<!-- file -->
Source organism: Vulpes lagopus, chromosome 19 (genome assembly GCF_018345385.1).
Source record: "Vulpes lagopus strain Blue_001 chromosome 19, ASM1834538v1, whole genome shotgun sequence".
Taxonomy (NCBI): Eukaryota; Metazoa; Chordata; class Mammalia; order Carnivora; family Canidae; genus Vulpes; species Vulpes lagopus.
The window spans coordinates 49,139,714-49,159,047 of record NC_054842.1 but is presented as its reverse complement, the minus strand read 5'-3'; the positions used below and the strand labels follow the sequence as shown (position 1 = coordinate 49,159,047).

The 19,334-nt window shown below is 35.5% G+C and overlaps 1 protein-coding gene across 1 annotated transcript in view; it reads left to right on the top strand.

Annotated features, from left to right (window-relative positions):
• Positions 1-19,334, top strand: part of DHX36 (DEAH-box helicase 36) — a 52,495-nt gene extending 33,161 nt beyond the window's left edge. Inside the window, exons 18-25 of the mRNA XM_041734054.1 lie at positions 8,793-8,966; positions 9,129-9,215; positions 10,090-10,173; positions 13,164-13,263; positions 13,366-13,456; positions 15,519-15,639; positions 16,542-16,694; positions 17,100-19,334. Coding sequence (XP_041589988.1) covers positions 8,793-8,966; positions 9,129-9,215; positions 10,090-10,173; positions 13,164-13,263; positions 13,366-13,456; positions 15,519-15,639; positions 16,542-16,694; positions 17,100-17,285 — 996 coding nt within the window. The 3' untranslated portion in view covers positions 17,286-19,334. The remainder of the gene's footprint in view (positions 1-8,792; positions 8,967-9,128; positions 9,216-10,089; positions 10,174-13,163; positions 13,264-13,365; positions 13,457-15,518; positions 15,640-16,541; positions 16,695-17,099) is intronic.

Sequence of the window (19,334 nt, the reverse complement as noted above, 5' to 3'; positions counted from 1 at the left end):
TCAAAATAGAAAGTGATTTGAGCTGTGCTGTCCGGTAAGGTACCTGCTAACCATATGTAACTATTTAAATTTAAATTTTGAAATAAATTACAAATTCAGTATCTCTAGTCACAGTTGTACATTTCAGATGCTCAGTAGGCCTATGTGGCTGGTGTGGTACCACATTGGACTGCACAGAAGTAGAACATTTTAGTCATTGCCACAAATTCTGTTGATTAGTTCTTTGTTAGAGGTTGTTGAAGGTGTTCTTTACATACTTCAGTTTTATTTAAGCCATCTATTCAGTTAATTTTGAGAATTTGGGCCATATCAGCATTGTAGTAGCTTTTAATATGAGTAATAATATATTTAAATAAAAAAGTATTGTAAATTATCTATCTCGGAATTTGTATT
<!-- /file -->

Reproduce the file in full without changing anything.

Source organism: Vulpes lagopus, chromosome 19 (genome assembly GCF_018345385.1).
Source record: "Vulpes lagopus strain Blue_001 chromosome 19, ASM1834538v1, whole genome shotgun sequence".
Taxonomy (NCBI): Eukaryota; Metazoa; Chordata; class Mammalia; order Carnivora; family Canidae; genus Vulpes; species Vulpes lagopus.
The window spans coordinates 49,139,714-49,159,047 of record NC_054842.1 but is presented as its reverse complement, the minus strand read 5'-3'; the positions used below and the strand labels follow the sequence as shown (position 1 = coordinate 49,159,047).

The 19,334-nt window shown below is 35.5% G+C and overlaps 1 protein-coding gene across 1 annotated transcript in view; it reads left to right on the top strand.

Annotated features, from left to right (window-relative positions):
• Positions 1-19,334, top strand: part of DHX36 (DEAH-box helicase 36) — a 52,495-nt gene extending 33,161 nt beyond the window's left edge. Inside the window, exons 18-25 of the mRNA XM_041734054.1 lie at positions 8,793-8,966; positions 9,129-9,215; positions 10,090-10,173; positions 13,164-13,263; positions 13,366-13,456; positions 15,519-15,639; positions 16,542-16,694; positions 17,100-19,334. Coding sequence (XP_041589988.1) covers positions 8,793-8,966; positions 9,129-9,215; positions 10,090-10,173; positions 13,164-13,263; positions 13,366-13,456; positions 15,519-15,639; positions 16,542-16,694; positions 17,100-17,285 — 996 coding nt within the window. The 3' untranslated portion in view covers positions 17,286-19,334. The remainder of the gene's footprint in view (positions 1-8,792; positions 8,967-9,128; positions 9,216-10,089; positions 10,174-13,163; positions 13,264-13,365; positions 13,457-15,518; positions 15,640-16,541; positions 16,695-17,099) is intronic.

Sequence of the window (19,334 nt, the reverse complement as noted above, 5' to 3'; positions counted from 1 at the left end):
TCAAAATAGAAAGTGATTTGAGCTGTGCTGTCCGGTAAGGTACCTGCTAACCATATGTAACTATTTAAATTTAAATTTTGAAATAAATTACAAATTCAGTATCTCTAGTCACAGTTGTACATTTCAGATGCTCAGTAGGCCTATGTGGCTGGTGTGGTACCACATTGGACTGCACAGAAGTAGAACATTTTAGTCATTGCCACAAATTCTGTTGATTAGTTCTTTGTTAGAGGTTGTTGAAGGTGTTCTTTACATACTTCAGTTTTATTTAAGCCATCTATTCAGTTAATTTTGAGAATTTGGGCCATATCAGCATTGTAGTAGCTTTTAATATGAGTAATAATATATTTAAATAAAAAAGTATTGTAAATTATCTATCTCGGAATTTGTATT